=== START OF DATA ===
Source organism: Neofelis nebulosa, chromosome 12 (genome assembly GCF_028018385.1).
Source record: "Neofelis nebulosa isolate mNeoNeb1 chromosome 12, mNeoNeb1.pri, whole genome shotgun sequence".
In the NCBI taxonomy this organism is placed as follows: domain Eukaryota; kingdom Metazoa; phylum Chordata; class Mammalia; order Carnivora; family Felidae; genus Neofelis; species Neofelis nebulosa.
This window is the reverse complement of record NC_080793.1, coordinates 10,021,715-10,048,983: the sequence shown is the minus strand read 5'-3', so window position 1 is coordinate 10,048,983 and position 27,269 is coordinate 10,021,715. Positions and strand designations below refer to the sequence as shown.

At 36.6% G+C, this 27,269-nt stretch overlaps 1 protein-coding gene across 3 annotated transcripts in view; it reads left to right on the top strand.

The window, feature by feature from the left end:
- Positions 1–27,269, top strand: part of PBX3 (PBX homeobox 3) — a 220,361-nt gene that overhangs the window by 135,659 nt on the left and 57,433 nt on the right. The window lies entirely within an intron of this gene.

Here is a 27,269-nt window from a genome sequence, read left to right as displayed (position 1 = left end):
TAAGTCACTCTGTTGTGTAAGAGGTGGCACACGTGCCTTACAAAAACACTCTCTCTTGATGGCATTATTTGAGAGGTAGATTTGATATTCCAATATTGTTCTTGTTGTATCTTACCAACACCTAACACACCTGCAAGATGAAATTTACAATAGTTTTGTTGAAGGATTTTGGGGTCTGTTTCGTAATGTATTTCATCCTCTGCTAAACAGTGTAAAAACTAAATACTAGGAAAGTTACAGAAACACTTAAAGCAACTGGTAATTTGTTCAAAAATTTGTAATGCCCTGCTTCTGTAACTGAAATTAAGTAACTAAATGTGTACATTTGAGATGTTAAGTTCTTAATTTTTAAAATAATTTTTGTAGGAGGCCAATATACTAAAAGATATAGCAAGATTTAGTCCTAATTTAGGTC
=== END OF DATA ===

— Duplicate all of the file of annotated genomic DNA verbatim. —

Source organism: Neofelis nebulosa, chromosome 12 (genome assembly GCF_028018385.1).
Source record: "Neofelis nebulosa isolate mNeoNeb1 chromosome 12, mNeoNeb1.pri, whole genome shotgun sequence".
In the NCBI taxonomy this organism is placed as follows: domain Eukaryota; kingdom Metazoa; phylum Chordata; class Mammalia; order Carnivora; family Felidae; genus Neofelis; species Neofelis nebulosa.
This window is the reverse complement of record NC_080793.1, coordinates 10,021,715-10,048,983: the sequence shown is the minus strand read 5'-3', so window position 1 is coordinate 10,048,983 and position 27,269 is coordinate 10,021,715. Positions and strand designations below refer to the sequence as shown.

At 36.6% G+C, this 27,269-nt stretch overlaps 1 protein-coding gene across 3 annotated transcripts in view; it reads left to right on the top strand.

The window, feature by feature from the left end:
- Positions 1–27,269, top strand: part of PBX3 (PBX homeobox 3) — a 220,361-nt gene that overhangs the window by 135,659 nt on the left and 57,433 nt on the right. The window lies entirely within an intron of this gene.

Here is a 27,269-nt window from a genome sequence, read left to right as displayed (position 1 = left end):
TAAGTCACTCTGTTGTGTAAGAGGTGGCACACGTGCCTTACAAAAACACTCTCTCTTGATGGCATTATTTGAGAGGTAGATTTGATATTCCAATATTGTTCTTGTTGTATCTTACCAACACCTAACACACCTGCAAGATGAAATTTACAATAGTTTTGTTGAAGGATTTTGGGGTCTGTTTCGTAATGTATTTCATCCTCTGCTAAACAGTGTAAAAACTAAATACTAGGAAAGTTACAGAAACACTTAAAGCAACTGGTAATTTGTTCAAAAATTTGTAATGCCCTGCTTCTGTAACTGAAATTAAGTAACTAAATGTGTACATTTGAGATGTTAAGTTCTTAATTTTTAAAATAATTTTTGTAGGAGGCCAATATACTAAAAGATATAGCAAGATTTAGTCCTAATTTAGGTC